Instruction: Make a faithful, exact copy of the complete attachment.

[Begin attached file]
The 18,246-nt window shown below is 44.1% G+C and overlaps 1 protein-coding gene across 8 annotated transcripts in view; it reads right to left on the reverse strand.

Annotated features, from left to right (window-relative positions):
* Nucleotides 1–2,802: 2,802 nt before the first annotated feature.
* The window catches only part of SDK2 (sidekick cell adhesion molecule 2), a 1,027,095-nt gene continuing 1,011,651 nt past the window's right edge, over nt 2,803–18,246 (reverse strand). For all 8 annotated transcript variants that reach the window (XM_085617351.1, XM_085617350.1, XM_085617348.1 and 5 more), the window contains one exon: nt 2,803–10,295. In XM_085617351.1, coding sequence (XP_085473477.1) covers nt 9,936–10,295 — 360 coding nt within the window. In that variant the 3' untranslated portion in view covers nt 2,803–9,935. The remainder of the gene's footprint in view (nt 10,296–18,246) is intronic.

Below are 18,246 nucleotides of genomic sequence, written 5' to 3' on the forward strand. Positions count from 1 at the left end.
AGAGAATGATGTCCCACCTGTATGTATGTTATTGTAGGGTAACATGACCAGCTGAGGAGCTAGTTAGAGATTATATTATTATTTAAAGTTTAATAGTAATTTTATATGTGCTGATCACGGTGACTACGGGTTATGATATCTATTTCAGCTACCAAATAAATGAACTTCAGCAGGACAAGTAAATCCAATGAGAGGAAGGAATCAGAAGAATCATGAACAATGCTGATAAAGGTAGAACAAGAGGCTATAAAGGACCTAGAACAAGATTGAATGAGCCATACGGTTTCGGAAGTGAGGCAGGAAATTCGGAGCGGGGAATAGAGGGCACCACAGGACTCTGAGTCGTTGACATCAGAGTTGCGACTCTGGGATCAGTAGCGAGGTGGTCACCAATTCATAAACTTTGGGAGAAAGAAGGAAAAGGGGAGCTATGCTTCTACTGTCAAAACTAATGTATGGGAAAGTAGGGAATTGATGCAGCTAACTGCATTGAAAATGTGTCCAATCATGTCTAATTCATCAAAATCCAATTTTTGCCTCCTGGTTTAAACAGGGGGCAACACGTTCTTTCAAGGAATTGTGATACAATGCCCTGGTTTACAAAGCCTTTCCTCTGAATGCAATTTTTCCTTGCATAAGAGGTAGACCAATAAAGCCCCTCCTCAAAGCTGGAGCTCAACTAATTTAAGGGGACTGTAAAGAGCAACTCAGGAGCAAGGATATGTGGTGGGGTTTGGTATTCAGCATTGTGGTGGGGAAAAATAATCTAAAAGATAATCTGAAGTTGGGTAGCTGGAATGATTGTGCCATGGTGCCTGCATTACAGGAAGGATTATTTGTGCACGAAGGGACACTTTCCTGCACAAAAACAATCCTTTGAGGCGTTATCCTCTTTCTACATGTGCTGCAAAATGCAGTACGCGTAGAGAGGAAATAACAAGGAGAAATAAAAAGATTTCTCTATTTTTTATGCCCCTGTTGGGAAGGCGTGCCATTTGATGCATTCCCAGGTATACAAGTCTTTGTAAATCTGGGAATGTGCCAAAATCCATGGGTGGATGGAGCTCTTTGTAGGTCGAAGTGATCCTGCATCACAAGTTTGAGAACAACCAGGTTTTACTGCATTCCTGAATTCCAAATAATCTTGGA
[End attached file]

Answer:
The 18,246-nt window shown below is 44.1% G+C and overlaps 1 protein-coding gene across 8 annotated transcripts in view; it reads right to left on the reverse strand.

Annotated features, from left to right (window-relative positions):
* Nucleotides 1–2,802: 2,802 nt before the first annotated feature.
* The window catches only part of SDK2 (sidekick cell adhesion molecule 2), a 1,027,095-nt gene continuing 1,011,651 nt past the window's right edge, over nt 2,803–18,246 (reverse strand). For all 8 annotated transcript variants that reach the window (XM_085617351.1, XM_085617350.1, XM_085617348.1 and 5 more), the window contains one exon: nt 2,803–10,295. In XM_085617351.1, coding sequence (XP_085473477.1) covers nt 9,936–10,295 — 360 coding nt within the window. In that variant the 3' untranslated portion in view covers nt 2,803–9,935. The remainder of the gene's footprint in view (nt 10,296–18,246) is intronic.

Below are 18,246 nucleotides of genomic sequence, written 5' to 3' on the forward strand. Positions count from 1 at the left end.
AGAGAATGATGTCCCACCTGTATGTATGTTATTGTAGGGTAACATGACCAGCTGAGGAGCTAGTTAGAGATTATATTATTATTTAAAGTTTAATAGTAATTTTATATGTGCTGATCACGGTGACTACGGGTTATGATATCTATTTCAGCTACCAAATAAATGAACTTCAGCAGGACAAGTAAATCCAATGAGAGGAAGGAATCAGAAGAATCATGAACAATGCTGATAAAGGTAGAACAAGAGGCTATAAAGGACCTAGAACAAGATTGAATGAGCCATACGGTTTCGGAAGTGAGGCAGGAAATTCGGAGCGGGGAATAGAGGGCACCACAGGACTCTGAGTCGTTGACATCAGAGTTGCGACTCTGGGATCAGTAGCGAGGTGGTCACCAATTCATAAACTTTGGGAGAAAGAAGGAAAAGGGGAGCTATGCTTCTACTGTCAAAACTAATGTATGGGAAAGTAGGGAATTGATGCAGCTAACTGCATTGAAAATGTGTCCAATCATGTCTAATTCATCAAAATCCAATTTTTGCCTCCTGGTTTAAACAGGGGGCAACACGTTCTTTCAAGGAATTGTGATACAATGCCCTGGTTTACAAAGCCTTTCCTCTGAATGCAATTTTTCCTTGCATAAGAGGTAGACCAATAAAGCCCCTCCTCAAAGCTGGAGCTCAACTAATTTAAGGGGACTGTAAAGAGCAACTCAGGAGCAAGGATATGTGGTGGGGTTTGGTATTCAGCATTGTGGTGGGGAAAAATAATCTAAAAGATAATCTGAAGTTGGGTAGCTGGAATGATTGTGCCATGGTGCCTGCATTACAGGAAGGATTATTTGTGCACGAAGGGACACTTTCCTGCACAAAAACAATCCTTTGAGGCGTTATCCTCTTTCTACATGTGCTGCAAAATGCAGTACGCGTAGAGAGGAAATAACAAGGAGAAATAAAAAGATTTCTCTATTTTTTATGCCCCTGTTGGGAAGGCGTGCCATTTGATGCATTCCCAGGTATACAAGTCTTTGTAAATCTGGGAATGTGCCAAAATCCATGGGTGGATGGAGCTCTTTGTAGGTCGAAGTGATCCTGCATCACAAGTTTGAGAACAACCAGGTTTTACTGCATTCCTGAATTCCAAATAATCTTGGA